Model inputs − all‑cause mortality and adverse events

5.53 The baseline probabilities and relative risks for all‑cause mortality were taken from the systematic review of clinical effectiveness. Results from meta‑analysis were used where possible. When a meta‑analysis result was not available, data from the most plausible single source were chosen. Mortality rates for children presenting to the emergency department with suspected bacterial infection were not available from the systematic review. Therefore national background mortality rates were assumed, based on the expert opinion that mortality rates for children presenting to the emergency department are close to 0.

5.54 Antibiotic‑related adverse events were incorporated in the economic model through the time on antibiotic treatment, using a disutility for having antibiotic treatment. Disease‑specific complications were not included in the economic model and therefore were assumed to be equal for the intervention and control groups.

Health state utilities

5.55 Searches were undertaken to find relevant utility value studies on adults and children with sepsis or bacterial infection presenting to, or being treated at, emergency departments and intensive care units.

5.56 For adults being treated in the intensive care unit, a utility of 0.53 was used for the initial short‑term phase, and a utility of 0.68 was used for the subsequent phase (Drabinski et al. 2001).

5.57 No utility values were found for adults presenting to the emergency department with suspected infection. Therefore, utility values for adults presenting to primary care with lower respiratory tract infection were used; 0.70 for the initial short‑term phase and 0.86 for the subsequent phase (Oppong et al. 2013).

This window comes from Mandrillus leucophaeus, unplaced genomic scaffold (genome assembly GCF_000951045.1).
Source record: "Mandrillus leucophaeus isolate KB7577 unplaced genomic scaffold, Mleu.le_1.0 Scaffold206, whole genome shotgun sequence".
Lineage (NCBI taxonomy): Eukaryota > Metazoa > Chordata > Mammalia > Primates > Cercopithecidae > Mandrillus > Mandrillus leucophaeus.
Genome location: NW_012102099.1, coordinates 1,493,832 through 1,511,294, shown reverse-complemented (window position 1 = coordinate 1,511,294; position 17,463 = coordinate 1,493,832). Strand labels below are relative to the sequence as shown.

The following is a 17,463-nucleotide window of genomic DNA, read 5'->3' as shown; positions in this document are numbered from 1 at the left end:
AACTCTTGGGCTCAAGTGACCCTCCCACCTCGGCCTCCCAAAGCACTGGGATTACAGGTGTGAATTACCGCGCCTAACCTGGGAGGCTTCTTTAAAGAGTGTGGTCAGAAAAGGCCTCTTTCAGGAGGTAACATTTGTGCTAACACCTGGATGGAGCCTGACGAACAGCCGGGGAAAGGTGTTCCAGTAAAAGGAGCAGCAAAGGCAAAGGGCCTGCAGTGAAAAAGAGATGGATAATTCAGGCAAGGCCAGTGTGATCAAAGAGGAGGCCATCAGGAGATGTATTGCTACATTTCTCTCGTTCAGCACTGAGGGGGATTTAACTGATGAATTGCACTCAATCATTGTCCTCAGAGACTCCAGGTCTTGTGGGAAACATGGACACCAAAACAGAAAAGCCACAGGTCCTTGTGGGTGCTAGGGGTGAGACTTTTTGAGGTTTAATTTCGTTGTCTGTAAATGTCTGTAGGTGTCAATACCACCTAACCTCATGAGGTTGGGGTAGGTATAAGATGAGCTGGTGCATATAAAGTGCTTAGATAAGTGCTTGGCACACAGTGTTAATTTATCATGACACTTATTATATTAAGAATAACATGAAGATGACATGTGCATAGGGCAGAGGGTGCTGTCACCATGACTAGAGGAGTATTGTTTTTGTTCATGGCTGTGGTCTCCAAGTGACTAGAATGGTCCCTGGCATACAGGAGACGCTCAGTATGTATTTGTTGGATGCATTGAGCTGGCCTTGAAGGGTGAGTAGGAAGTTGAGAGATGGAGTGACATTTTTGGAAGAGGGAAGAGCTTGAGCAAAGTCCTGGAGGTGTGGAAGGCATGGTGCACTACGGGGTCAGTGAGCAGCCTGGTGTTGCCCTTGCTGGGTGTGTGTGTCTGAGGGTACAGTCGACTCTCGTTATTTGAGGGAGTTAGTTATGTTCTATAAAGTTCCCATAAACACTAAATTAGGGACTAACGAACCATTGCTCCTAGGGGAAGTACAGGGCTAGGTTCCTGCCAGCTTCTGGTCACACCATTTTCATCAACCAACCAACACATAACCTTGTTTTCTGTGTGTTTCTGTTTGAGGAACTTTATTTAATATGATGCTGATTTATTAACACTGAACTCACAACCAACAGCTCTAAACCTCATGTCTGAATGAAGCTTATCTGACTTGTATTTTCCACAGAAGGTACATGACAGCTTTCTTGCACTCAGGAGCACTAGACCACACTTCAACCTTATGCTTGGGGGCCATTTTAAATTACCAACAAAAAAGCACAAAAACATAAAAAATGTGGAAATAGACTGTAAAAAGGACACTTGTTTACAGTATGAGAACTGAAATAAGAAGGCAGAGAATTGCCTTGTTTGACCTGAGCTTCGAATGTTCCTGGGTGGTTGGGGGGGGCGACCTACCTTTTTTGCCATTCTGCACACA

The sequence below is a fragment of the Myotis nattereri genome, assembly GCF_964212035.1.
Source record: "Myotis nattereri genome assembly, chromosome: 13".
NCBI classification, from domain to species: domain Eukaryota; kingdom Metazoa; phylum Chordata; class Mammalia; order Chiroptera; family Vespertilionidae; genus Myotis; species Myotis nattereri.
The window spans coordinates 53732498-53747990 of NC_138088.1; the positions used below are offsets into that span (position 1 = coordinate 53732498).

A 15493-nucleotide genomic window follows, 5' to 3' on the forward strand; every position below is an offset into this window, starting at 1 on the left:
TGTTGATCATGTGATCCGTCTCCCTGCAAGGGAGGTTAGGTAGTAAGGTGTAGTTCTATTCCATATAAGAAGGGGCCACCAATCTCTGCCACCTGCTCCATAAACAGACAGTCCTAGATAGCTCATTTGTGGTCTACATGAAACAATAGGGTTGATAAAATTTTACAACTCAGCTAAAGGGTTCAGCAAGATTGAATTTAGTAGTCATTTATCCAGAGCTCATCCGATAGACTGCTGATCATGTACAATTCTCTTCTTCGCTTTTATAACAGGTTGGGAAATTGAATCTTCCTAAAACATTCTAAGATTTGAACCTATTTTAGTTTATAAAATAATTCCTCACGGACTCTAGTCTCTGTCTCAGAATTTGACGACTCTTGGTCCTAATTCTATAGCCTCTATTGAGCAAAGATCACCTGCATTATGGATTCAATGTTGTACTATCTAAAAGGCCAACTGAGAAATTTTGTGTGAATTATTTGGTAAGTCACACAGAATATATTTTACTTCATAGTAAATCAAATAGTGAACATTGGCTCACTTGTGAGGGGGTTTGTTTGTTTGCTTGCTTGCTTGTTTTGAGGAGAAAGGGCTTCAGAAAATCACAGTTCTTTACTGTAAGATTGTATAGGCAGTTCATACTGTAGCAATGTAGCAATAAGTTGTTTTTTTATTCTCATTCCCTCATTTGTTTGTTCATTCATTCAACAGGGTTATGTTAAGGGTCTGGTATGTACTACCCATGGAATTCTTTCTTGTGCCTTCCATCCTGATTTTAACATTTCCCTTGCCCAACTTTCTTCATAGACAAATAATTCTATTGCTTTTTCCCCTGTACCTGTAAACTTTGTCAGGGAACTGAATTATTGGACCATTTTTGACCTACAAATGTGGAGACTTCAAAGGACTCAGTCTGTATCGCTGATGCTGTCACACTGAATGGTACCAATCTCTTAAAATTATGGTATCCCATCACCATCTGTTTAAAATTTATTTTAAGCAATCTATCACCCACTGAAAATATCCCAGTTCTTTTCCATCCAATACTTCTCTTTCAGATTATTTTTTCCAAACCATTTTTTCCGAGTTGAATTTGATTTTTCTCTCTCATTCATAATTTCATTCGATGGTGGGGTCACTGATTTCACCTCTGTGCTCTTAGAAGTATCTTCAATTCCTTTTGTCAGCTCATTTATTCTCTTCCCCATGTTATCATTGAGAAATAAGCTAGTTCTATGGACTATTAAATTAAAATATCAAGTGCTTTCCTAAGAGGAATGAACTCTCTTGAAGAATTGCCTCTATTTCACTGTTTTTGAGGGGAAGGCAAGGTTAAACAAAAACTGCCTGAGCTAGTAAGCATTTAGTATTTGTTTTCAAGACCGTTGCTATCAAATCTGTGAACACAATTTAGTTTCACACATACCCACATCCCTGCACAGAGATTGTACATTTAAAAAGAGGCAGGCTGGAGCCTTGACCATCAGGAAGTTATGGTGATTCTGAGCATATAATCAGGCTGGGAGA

5.58 For children presenting to the emergency department, a constant base utility of 0.99 was assumed (utility for local infection; Bennett et al. 2000).

5.59 To incorporate antibiotic‑related adverse events in adults being treated in the intensive care unit, a disutility of 0.046 for being on antibiotic treatment was used (Oppong et al. 2013).

Costs and resource use

5.60 Resource use consisted of duration of hospital stay (days), intensive care unit stay (days) and antibiotic treatment duration (days). The estimates were retrieved from studies identified in the systematic review of clinical effectiveness. Results from meta‑analysis were used where possible. When a meta‑analysis result was not available, data from the most plausible single source were chosen. Where necessary, data were identified through consultation with experts for unpublished data.

5.61 Cost data were drawn from routine NHS sources (for example, NHS reference costs and British national formulary) and information provided by manufacturers of the procalcitonin tests.

5.62 An average unit price for the procalcitonin test was calculated to be £13.79, based on the list prices of the tests (excluding VAT) and with no discounts assumed. Overhead costs including capital, service and maintenance, and calibration costs were included. These were calculated from the initial capital costs, the lifetime of the assay (assumed to be 5 years) and the average number of tests per day (assumed to be 272). A similar estimation was done for the maintenance and calibration costs.

Base‑case analysis

5.63 The following assumptions were applied in the base‑case analysis:

  • The duration of hospital stay retrieved from the systematic review of clinical effectiveness included days in hospital after infection relapse or recurrence.

  • Relative risks for all‑cause mortality for children presenting to the emergency department were assumed to be equal to those for adults presenting to the emergency department.

  • There was no disutility for the hospital stay.

  • The baseline utility for children presenting to the emergency department was constant over time.

  • The disutility for being on antibiotic treatment was equal for all settings and populations.

  • Procalcitonin testing used for starting antibiotics in the emergency department and stopping antibiotics in the intensive care unit was used to calculate the average number of tests per day.

  • There were no costs associated with antibiotic‑related adverse events.